The Turks supported the Chechens during their separatist movements, they support the separatist terrorists in Syria. We support PKK because it destabilises Turkey because they are the enemy.  We can lure them in with false d'etente if they are stupid enough to fall for it but once they leave NATO let them descend into chaos.  As the country faces uprisings the Kurds will revolt and that is the time the partition of Turkey will begin.  Hopefully they will call in Russian peacekeepers to maintain order, then we can turn around and take what we have wanted for centuries.


    Russian peacekeepers in Turkey this is a pure fantasy mate. Turks supported Chechen islamists because Russia was on verge of  existence. They're nto gonna do anything like this when a country is strong. In politics there are no feelings but only interests. Unstable Turkey i unlikely in Russia's interest. PKK has support so what precisely its gets from Russia and what PKK is doing for  Russia with USin Kurdistan? this is for Russia no one problem there now.  



    It is pretty clear Erdogan began the coup himself when he started forcing officers that saved him to resign.  It was a move to consolidate his power as Supreme Leader and it worked.  Now they have a dictator who is driving their economy into the ground and blaming everyone but himself for his own failures.  If Erdogan turns 180 to see the light he might be able to save himself, but his salvation isn't with Russia.  If you haven't noticed we haven't pledged a dime and we never will.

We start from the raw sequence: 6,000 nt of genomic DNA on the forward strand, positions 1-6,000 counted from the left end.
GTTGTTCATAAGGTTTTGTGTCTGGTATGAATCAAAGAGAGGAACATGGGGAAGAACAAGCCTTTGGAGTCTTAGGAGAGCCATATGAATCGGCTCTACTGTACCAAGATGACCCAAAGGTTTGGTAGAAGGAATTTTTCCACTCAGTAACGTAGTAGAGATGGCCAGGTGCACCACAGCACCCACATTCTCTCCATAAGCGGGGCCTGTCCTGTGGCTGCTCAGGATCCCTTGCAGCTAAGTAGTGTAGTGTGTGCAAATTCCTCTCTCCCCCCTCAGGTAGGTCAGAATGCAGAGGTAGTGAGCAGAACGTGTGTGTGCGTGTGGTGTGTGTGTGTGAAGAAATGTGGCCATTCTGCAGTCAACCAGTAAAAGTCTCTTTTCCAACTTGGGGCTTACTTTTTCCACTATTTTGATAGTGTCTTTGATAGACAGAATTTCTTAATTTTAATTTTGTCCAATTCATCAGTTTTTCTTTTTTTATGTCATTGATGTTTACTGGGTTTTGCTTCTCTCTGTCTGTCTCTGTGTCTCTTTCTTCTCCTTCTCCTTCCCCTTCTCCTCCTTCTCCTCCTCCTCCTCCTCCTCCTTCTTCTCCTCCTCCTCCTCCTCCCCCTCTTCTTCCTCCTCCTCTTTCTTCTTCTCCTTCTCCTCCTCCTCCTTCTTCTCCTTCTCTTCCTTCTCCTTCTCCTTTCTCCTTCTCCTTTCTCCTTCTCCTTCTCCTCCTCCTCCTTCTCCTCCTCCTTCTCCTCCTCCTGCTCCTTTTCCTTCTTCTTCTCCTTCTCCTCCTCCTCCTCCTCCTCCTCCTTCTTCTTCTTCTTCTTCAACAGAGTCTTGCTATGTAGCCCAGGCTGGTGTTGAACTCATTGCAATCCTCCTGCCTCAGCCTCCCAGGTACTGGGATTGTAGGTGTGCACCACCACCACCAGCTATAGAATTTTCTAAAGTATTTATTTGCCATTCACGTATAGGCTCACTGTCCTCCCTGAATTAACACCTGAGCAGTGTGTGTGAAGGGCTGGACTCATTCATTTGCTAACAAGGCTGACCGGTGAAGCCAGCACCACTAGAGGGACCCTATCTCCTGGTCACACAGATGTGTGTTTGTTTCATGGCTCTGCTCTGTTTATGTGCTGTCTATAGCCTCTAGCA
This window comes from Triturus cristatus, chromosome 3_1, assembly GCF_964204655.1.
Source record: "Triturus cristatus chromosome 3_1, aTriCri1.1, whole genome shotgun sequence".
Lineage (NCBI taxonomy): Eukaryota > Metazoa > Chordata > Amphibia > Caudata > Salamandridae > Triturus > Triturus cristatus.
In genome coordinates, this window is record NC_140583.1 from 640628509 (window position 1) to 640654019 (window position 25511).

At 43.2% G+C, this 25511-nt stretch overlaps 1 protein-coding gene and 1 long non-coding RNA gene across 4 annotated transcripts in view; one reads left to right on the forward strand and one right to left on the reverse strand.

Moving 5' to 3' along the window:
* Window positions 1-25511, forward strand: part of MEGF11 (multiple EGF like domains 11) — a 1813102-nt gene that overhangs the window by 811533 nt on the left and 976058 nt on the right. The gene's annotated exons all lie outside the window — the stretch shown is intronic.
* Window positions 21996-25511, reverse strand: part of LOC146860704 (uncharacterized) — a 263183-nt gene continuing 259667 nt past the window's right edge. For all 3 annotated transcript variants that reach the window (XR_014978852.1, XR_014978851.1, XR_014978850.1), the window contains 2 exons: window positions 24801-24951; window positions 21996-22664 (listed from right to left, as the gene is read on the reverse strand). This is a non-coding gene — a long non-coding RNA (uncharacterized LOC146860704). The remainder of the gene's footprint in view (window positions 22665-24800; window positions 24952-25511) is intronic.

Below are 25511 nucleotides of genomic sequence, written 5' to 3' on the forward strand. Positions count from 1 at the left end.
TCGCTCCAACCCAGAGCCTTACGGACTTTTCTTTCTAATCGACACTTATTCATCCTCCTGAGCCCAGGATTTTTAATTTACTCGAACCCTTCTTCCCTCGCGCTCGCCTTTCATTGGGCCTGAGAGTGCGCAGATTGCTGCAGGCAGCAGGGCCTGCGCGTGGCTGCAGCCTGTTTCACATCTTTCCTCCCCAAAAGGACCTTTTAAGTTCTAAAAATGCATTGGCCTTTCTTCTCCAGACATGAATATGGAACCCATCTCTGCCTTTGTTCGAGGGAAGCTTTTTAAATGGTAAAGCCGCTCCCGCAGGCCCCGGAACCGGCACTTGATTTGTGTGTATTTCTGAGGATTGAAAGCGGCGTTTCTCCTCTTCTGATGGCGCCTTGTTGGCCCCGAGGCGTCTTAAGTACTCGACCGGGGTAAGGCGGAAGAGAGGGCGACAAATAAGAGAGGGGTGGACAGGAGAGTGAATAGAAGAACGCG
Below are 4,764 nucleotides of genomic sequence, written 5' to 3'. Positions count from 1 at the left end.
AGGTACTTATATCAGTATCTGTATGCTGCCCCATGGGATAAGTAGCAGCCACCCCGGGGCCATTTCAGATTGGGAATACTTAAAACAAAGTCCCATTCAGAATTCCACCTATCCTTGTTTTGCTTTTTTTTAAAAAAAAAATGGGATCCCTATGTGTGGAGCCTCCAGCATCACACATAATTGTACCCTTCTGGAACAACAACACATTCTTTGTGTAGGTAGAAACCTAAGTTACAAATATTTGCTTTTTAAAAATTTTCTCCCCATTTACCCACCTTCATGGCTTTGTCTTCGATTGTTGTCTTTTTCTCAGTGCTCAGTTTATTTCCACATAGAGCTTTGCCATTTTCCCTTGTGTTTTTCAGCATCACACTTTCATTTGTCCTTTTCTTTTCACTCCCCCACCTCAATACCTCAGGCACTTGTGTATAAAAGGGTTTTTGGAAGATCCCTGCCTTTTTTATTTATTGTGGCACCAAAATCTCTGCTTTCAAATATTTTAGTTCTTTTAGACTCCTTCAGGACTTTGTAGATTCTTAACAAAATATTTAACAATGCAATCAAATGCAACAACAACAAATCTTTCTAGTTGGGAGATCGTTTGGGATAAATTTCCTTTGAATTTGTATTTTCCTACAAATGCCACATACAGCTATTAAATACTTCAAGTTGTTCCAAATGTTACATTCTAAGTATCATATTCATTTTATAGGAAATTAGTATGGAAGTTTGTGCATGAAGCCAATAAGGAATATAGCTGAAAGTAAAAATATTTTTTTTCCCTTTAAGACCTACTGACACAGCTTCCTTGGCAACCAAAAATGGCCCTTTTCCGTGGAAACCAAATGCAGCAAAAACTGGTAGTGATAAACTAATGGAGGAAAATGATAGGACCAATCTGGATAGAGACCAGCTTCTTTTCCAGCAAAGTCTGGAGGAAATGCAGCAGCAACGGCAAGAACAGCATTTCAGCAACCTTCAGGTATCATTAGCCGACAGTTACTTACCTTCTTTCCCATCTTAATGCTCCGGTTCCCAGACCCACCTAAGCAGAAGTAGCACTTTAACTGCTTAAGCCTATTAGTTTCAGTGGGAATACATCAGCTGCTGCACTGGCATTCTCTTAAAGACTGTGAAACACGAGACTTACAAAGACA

if Erdogan prepared coup himself then sudden rapprochement with Russia would be not grounded in anything.  His grudge with US neither.  As for economy Russia doesnt need to help with money, pledging in solution political issues for countries which own Turkey's loans can do miracles.


    Russia did pledge couple of billions as credits for nuclear power plants and S-400  Razz  Razz  Razz
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    GarryB

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    Re: Russia and Turkey

    Post  GarryB on Mon Sep 03, 2018 12:56 pm

    I see it as a tipping point... if Russia and China and Iran and Qatar and other countries can help Turkey survive with some dignity in leaving Americas sphere of influence, then in the long term that is good for everyone outside the sphere of US influence...

    Turkey has historically been an enemy of Russia... so has Germany, and Japan and Pakistan... and right now things are different... it is not about communism any more..., someone might seize power and stab you in the back but I think it is worth a try.

    Russia has no interests for a Kurdish state in Syria, it would be more useful for Assad to have total control of the entire country...
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    Vladimir79

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    Re: Russia and Turkey

    Post  Vladimir79 on Mon Sep 03, 2018 3:20 pm

    GunshipDemocracy wrote:
    Russian peacekeepers in Turkey this is a pure fantasy mate. Turks supported Chechen islamists because Russia was on verge of  existence. They're nto gonna do anything like this when a country is strong.

    It depends on how bad things get. If the UN has to create a mission you can guarantee Russians will be in it. Turks support terrorists, yeah I got it. Turkey isn't strong and growing weaker by the day economically which eventually effects military.


    if Erdogan prepared coup himself then sudden rapprochement with Russia would be not grounded in anything.  His grudge with US neither.  As for economy Russia doesnt need to help with money, pledging in solution political issues for countries which own Turkey's loans can do miracles.


    Russia did pledge couple of billions as credits for nuclear power plants and S-400  Razz  Razz  Razz

    Turkey's loans are leveraged on the back of European loans of which they can't pay back, thus making Turkey's loans worthless. Credit was offered for half of S-400 before the lira collapsed, it has been withdrawn and a down payment was required for further financing talks still in negotiations. The nuclear power plant is majority owned by Rusatom, it is not credit but ownership.